had nothing to do with the political struggle that I was involved with. And
that's one of the big problems that I have with Lavalas as it's functioning
now. Why can't they control the people who speak in their name?"
In part, Edzer believes, some of the political problems Haiti was facing
were problems that were common to any populist movement, bred with a certain
poverty, desperation and sectarianism, having to come to terms with actually
holding the reins of power and being forced to confront some of their more
radical populist promises.
"One of the biggest problems we're facing right now is that of corruption in
the state." Edzer is sitting outside now, on his front steps, smoking
cigarettes. Night was falling, but the streets were still full of people. An
orange aureole glow from cooking fires caressed people in silhouette as they
walked by; men and women, the outline of the small head of a child. "You
have an emergent ti bourgeoisie political class who decided to enter into
the government to make it responsive to the population. But these people
have come face to face with a contradiction. They become their own class, a
political class, and then they begin to want to defend their interests and
the interests of their class, such as their jobs and the privileges that
those jobs provide. "
"I think that both sides in this conflict are involved in the chimere
problem." Edzer continued, as if addressing the unspoken lingering question
in the back of my mind. "For instance, in Ti Goave (a town in western Haiti
plagued by pre-election violence), when the opposition wasn't pleased with
the way the elections were going, they sent people out into the streets to
burn tires. There's a huge population of people who will do anything for
money. (They're) not a political force, they're a political tool…They're
always looking for jobs, and any time there's going to be a political
action, intermediaries are going to organize them to go do that action. But
I don't believe that anybody gave René Civil a mandate to speak…There's no
profound political project going on there, it just is what it is, which is a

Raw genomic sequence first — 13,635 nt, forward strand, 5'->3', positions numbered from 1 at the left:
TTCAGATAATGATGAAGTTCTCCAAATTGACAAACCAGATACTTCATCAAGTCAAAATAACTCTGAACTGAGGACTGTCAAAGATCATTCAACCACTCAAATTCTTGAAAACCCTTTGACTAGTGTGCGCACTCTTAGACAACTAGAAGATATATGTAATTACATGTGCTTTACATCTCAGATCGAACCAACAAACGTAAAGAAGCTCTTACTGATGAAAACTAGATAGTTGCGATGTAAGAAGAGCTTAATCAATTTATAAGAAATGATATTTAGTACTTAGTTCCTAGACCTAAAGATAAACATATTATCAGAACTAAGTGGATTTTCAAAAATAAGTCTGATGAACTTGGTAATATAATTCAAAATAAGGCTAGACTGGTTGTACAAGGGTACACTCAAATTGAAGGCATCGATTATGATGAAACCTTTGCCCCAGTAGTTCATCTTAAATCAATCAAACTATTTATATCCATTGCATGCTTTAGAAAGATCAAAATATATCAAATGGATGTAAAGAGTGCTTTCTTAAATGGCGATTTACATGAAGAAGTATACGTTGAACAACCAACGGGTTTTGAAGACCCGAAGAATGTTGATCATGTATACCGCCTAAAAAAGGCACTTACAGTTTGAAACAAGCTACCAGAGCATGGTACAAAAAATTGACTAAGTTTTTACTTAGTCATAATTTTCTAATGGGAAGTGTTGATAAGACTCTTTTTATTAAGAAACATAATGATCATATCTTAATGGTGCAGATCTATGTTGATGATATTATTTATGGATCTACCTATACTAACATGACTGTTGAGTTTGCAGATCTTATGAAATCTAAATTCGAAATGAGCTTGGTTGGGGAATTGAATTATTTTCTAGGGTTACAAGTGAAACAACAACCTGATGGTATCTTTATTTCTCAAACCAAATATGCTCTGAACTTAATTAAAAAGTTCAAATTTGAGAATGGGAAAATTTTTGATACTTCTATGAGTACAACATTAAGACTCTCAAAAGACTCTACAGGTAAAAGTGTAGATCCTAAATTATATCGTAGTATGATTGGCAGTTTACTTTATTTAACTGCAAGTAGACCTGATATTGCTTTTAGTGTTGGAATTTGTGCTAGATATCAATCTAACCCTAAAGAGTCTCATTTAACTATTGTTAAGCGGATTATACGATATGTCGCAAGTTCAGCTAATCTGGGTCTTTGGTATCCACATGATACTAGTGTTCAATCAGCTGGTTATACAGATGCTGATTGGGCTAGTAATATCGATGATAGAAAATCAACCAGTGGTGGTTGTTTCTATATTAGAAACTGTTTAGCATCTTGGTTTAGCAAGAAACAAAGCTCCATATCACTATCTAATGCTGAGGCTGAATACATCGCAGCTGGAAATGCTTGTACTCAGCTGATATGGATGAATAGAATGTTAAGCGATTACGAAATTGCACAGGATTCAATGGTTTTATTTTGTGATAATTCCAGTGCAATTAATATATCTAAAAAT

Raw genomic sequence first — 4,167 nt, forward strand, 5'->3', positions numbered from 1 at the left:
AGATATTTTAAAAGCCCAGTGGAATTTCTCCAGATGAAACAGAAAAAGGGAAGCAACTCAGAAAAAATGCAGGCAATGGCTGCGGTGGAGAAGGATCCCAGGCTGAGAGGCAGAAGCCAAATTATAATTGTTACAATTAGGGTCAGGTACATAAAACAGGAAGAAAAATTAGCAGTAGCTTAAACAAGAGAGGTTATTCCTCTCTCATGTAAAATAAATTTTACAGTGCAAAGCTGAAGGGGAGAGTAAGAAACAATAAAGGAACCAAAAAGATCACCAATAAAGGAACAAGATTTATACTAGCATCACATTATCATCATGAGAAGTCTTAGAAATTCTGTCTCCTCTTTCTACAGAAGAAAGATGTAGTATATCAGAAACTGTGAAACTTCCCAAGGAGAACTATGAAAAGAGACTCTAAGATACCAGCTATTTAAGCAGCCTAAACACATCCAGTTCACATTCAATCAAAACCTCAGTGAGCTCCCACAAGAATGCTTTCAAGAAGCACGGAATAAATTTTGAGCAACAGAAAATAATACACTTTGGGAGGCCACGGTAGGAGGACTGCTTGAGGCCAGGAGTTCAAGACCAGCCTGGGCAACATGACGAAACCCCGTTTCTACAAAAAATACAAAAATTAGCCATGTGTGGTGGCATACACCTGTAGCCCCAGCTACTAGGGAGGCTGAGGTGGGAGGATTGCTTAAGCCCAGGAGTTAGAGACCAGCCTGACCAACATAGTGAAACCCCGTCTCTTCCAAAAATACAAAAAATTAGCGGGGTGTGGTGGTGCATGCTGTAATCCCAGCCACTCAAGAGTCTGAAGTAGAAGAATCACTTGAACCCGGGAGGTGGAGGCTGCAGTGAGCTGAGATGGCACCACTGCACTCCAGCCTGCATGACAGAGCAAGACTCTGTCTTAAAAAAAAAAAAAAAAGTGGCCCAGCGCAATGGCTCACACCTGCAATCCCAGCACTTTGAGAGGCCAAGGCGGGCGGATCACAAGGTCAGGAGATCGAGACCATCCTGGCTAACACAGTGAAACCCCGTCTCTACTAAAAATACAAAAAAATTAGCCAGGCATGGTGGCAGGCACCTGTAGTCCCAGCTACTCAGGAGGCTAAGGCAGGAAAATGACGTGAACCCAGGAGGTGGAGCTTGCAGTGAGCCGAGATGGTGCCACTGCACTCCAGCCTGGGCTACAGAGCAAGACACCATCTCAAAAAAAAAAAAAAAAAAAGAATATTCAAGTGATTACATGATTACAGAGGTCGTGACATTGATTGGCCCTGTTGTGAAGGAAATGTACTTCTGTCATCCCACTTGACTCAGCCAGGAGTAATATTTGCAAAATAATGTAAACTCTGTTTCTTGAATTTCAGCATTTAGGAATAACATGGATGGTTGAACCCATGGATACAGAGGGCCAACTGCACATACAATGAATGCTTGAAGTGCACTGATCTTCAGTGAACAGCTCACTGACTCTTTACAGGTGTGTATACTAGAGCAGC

lot of posturing. Anybody can get on the radio and say the price of food has
to come down, the price of gas has to come down. But the difference will be
in what capacity that person has to analyze the situation and understand why
the prices are high."
To Edzer, Jean Bertrand Aristide is seen as little more than a symptom of
the wider forces of Haitian society
"I never believed that Aristide was 100% a leftist. He was the servant of
the masses of Haitian people. He was following a revolutionary impulse of
the people. I imagine, if I were in Aristide's place, the struggle would be
between the needs of the poor in this country and the impositions and the
restrictions (by the international community). The space that existed for
radical critique and radical action doesn't exist anymore. A lot of people
such as myself who were educated to believe in radical change, and who were
educated to have an analysis of the situation that was more profound than
just liberation theology, have no place in the current political situation,
not just in Haiti but all over the world. Political struggle is a science."
Did he still believe in the dream of building a new society?
"Well, there's something that makes me very sad. Because the Haitian people
missed two occasions that we will never be able to make up for again. First
there was the 16th of December (that date of Aristide's first inauguration).
That wasn't an election, it was a popular insurrection. What the population
wanted was work, justice, and food. The second occasion was the coup d'etat.
Aristide preached non-violence because the international community put
pressure on him to preach non-violence. But the majority of young people
were ready to burst the situation wide open. They were waiting for Aristide
to give them the word, but it never came. And that's how the coup d'état
passed. But the activists were ready."
"I don't have any regrets at all about all the struggles we've gone through
over the years." Edzer sighed as he lit another in the night's litany of
cigarettes. "Now, at the very least, I can sit on my steps and talk to a
Michael Deibert is a writer and journalist living in New York City. His
writing on Haiti and other topics, as well as his poetry and fiction, has
appeared in The Village Voice, Salon and Poetalk, among other publications.
He recently completed his first novel, based on his experiences while living